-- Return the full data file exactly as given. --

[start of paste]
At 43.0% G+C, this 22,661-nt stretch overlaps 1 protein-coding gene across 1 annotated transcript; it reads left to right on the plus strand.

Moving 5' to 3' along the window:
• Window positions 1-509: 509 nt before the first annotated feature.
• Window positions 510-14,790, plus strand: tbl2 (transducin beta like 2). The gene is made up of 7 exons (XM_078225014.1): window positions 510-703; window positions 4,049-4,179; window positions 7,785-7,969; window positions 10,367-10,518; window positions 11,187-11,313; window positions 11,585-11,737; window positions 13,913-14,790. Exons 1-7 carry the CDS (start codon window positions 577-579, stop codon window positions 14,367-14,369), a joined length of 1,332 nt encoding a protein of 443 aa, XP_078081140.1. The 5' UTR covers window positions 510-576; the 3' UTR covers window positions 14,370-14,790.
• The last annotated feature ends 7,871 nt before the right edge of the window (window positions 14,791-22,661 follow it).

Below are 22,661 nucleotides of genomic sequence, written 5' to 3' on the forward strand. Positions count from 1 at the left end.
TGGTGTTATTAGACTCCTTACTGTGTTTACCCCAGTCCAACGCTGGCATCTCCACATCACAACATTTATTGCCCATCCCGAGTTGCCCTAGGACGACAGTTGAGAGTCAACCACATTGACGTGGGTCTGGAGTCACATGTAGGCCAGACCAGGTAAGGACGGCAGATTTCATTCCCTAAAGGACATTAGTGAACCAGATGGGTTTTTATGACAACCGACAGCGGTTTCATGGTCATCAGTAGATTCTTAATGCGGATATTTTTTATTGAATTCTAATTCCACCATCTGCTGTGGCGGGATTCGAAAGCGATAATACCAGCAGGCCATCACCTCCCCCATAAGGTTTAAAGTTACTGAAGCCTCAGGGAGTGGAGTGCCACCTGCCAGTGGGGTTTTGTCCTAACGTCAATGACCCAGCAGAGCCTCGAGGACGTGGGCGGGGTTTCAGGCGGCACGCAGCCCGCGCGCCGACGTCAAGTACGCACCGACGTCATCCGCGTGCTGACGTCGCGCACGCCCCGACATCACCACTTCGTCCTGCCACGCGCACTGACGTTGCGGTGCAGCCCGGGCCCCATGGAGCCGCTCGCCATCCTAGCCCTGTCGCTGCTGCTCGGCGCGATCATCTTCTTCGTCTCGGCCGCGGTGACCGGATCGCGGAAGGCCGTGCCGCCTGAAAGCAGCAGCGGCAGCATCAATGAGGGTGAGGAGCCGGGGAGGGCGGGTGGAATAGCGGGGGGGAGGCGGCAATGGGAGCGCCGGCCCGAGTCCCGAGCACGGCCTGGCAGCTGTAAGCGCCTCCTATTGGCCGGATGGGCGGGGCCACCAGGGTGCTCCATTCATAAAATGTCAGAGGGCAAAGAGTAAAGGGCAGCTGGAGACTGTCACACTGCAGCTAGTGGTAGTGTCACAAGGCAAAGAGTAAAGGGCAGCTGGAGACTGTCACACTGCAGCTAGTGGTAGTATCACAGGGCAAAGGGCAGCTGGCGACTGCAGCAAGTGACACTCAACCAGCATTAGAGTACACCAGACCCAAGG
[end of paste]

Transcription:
At 43.0% G+C, this 22,661-nt stretch overlaps 1 protein-coding gene across 1 annotated transcript; it reads left to right on the plus strand.

Moving 5' to 3' along the window:
• Window positions 1-509: 509 nt before the first annotated feature.
• Window positions 510-14,790, plus strand: tbl2 (transducin beta like 2). The gene is made up of 7 exons (XM_078225014.1): window positions 510-703; window positions 4,049-4,179; window positions 7,785-7,969; window positions 10,367-10,518; window positions 11,187-11,313; window positions 11,585-11,737; window positions 13,913-14,790. Exons 1-7 carry the CDS (start codon window positions 577-579, stop codon window positions 14,367-14,369), a joined length of 1,332 nt encoding a protein of 443 aa, XP_078081140.1. The 5' UTR covers window positions 510-576; the 3' UTR covers window positions 14,370-14,790.
• The last annotated feature ends 7,871 nt before the right edge of the window (window positions 14,791-22,661 follow it).

Below are 22,661 nucleotides of genomic sequence, written 5' to 3' on the forward strand. Positions count from 1 at the left end.
TGGTGTTATTAGACTCCTTACTGTGTTTACCCCAGTCCAACGCTGGCATCTCCACATCACAACATTTATTGCCCATCCCGAGTTGCCCTAGGACGACAGTTGAGAGTCAACCACATTGACGTGGGTCTGGAGTCACATGTAGGCCAGACCAGGTAAGGACGGCAGATTTCATTCCCTAAAGGACATTAGTGAACCAGATGGGTTTTTATGACAACCGACAGCGGTTTCATGGTCATCAGTAGATTCTTAATGCGGATATTTTTTATTGAATTCTAATTCCACCATCTGCTGTGGCGGGATTCGAAAGCGATAATACCAGCAGGCCATCACCTCCCCCATAAGGTTTAAAGTTACTGAAGCCTCAGGGAGTGGAGTGCCACCTGCCAGTGGGGTTTTGTCCTAACGTCAATGACCCAGCAGAGCCTCGAGGACGTGGGCGGGGTTTCAGGCGGCACGCAGCCCGCGCGCCGACGTCAAGTACGCACCGACGTCATCCGCGTGCTGACGTCGCGCACGCCCCGACATCACCACTTCGTCCTGCCACGCGCACTGACGTTGCGGTGCAGCCCGGGCCCCATGGAGCCGCTCGCCATCCTAGCCCTGTCGCTGCTGCTCGGCGCGATCATCTTCTTCGTCTCGGCCGCGGTGACCGGATCGCGGAAGGCCGTGCCGCCTGAAAGCAGCAGCGGCAGCATCAATGAGGGTGAGGAGCCGGGGAGGGCGGGTGGAATAGCGGGGGGGAGGCGGCAATGGGAGCGCCGGCCCGAGTCCCGAGCACGGCCTGGCAGCTGTAAGCGCCTCCTATTGGCCGGATGGGCGGGGCCACCAGGGTGCTCCATTCATAAAATGTCAGAGGGCAAAGAGTAAAGGGCAGCTGGAGACTGTCACACTGCAGCTAGTGGTAGTGTCACAAGGCAAAGAGTAAAGGGCAGCTGGAGACTGTCACACTGCAGCTAGTGGTAGTATCACAGGGCAAAGGGCAGCTGGCGACTGCAGCAAGTGACACTCAACCAGCATTAGAGTACACCAGACCCAAGG